Cathy is: Out, assuming nobody offered to cut me in on their deal (they wouldn’t have). I would have considered upsetting the apple cart by offering to back their current round of $600K that was 30% complete during the taping with an operating line of credit at a standard interest rate, but such a thing would be uncharacteristically (ha) vindictive of me and I would never think of such a thing.
Result: Mark and Barbara chopped the 25% for $600K.
No, not the movie. The extraterrestrial life that in all likelihood we’ll only be able to appreciate under a microscope. Microscopic alien life is something we could find in my lifetime. We’re making plans to visit Europa, which likely has a liquid water ocean and all the basic building blocks of life. But, most people aren’t excited by space bacteria. They want the red meat aliens. The kinds that ride in bitch’in spaceships, fight Lex Luthor, and have a bizarre fascination with our assholes (both literal and figurative). I’ve never been much of a UFO person. It doesn’t help that most people with “experiences” are rednecks of questionable credibility who have near-fetishized fascination with butts and just happened to encounter aliens who share said fetish. And yea, Barry Goldwater and Jimmy Carter both had such experiences because they saw UFOs. UFO fanboys probably shouldn’t point to them though, unless losing a combined two elections by a total of 874 electoral gives you extra credibility. That’s probably not the case though. George McGovern never saw a UFO and he lost by 503. And he was from South Dakota. That’s one of those states aliens just love to go fanny-probing. If any high-profile failure would have gotten the galactic enema, it would have been McGoo.
I don’t deny the existence of life on other planets, even intelligent life. As we gain knowledge of the universe, it’s becoming pretty clear that Earth-like planets aren’t nearly as rare as we thought. There’s over forty-billion Earth-like planets in habitual zones in the Milky Way alone. That’s a shit-load. Now consider that at least one of them, Earth, sprung up life smart enough to count how many stars there are in our own galaxy. I don’t find it very likely that Earth somehow beat 1 in 40,000,000,000 odds. But, let’s say it did. Even going by that standard, considering that there’s over one-hundred billion galaxies in just the observable universe of various sizes, I would say intelligent life is probably very likely.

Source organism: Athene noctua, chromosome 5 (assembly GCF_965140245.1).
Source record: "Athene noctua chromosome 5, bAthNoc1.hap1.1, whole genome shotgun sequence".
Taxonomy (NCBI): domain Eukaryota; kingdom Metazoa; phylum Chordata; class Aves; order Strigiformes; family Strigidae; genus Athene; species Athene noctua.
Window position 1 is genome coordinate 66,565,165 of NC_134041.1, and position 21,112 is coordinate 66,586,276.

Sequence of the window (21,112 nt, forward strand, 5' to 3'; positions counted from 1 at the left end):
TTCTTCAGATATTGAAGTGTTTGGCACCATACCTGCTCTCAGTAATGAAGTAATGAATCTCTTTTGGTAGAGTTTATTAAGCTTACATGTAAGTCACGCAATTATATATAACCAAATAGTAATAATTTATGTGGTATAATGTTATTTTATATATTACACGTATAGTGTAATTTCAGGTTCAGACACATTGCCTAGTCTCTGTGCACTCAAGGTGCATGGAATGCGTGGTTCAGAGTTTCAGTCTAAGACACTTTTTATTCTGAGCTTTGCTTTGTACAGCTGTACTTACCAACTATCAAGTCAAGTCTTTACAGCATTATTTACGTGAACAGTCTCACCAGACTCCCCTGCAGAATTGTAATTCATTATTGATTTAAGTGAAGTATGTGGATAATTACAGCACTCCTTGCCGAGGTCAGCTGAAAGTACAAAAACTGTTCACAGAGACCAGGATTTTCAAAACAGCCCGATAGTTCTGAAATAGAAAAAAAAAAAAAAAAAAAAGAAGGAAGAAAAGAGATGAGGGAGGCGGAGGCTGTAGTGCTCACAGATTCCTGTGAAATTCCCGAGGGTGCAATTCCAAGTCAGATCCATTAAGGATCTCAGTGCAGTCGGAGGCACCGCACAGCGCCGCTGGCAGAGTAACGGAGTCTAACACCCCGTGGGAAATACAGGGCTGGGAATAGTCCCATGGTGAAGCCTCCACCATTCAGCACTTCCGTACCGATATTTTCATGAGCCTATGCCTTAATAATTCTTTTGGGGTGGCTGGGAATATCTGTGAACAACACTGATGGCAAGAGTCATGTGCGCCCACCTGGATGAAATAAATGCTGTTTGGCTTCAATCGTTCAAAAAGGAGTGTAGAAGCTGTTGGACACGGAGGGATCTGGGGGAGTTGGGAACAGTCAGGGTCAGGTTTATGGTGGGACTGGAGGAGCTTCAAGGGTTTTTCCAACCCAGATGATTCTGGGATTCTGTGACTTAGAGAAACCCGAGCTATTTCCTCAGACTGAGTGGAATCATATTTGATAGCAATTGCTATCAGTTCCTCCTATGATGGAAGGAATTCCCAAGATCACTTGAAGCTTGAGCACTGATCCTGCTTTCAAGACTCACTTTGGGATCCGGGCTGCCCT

Let’s be extremely, extremely conservative and still blow our minds. Let’s say that at the most, a galaxy can only have one planet with intelligent life. Just one for all the billions of stars each contains. And, let’s say that only 0.01% of all galaxies ever get that one planet that has intelligent life. That would mean, in the observable universe, there’s over 10,000,000 planets that have intelligent life. Wow!
Life has to exist out there. But life will never visit us. Intelligent life at least. If you subscribe to the panspermia theory, alien life has already visited us, and you’re its great ancestor. But little grey men? No. It’s not impossible. It’s just highly unlikely. The distances are too great and the time windows for meaningful contact are too small. Think about life on the Earth itself. The dinosaurs never gazed up at the stars and said “Hmmmm, I wonder………” And they were the most dominant complex species our planet has had. We’re the first species to look at the universe and realize, oh my God, we’re not alone. But we’ve only had enough knowledge and education to realize that within the last couple hundred years at best. That’s a teeny-tiny window.
Fringe crackpots will tell you that the pyramids or the Nazca Lines or Stonehenge are clear proof of aliens, because, um, reasons. The logic of it always cracked me up. “Hey, we’ve just broken the laws of physics and traveled improbable distances to visit your planet. Here, let us show you how to carve stone and arrange it in highly artistic ways.” Fucking thanks, Aliens. Revealing the nature of the universe to us so that we wouldn’t waste time believing in God and putting roadblocks up to appease said God would have been helpful and served to evolve us at a faster pace, but no, it’s always abstract art and anal probes with you.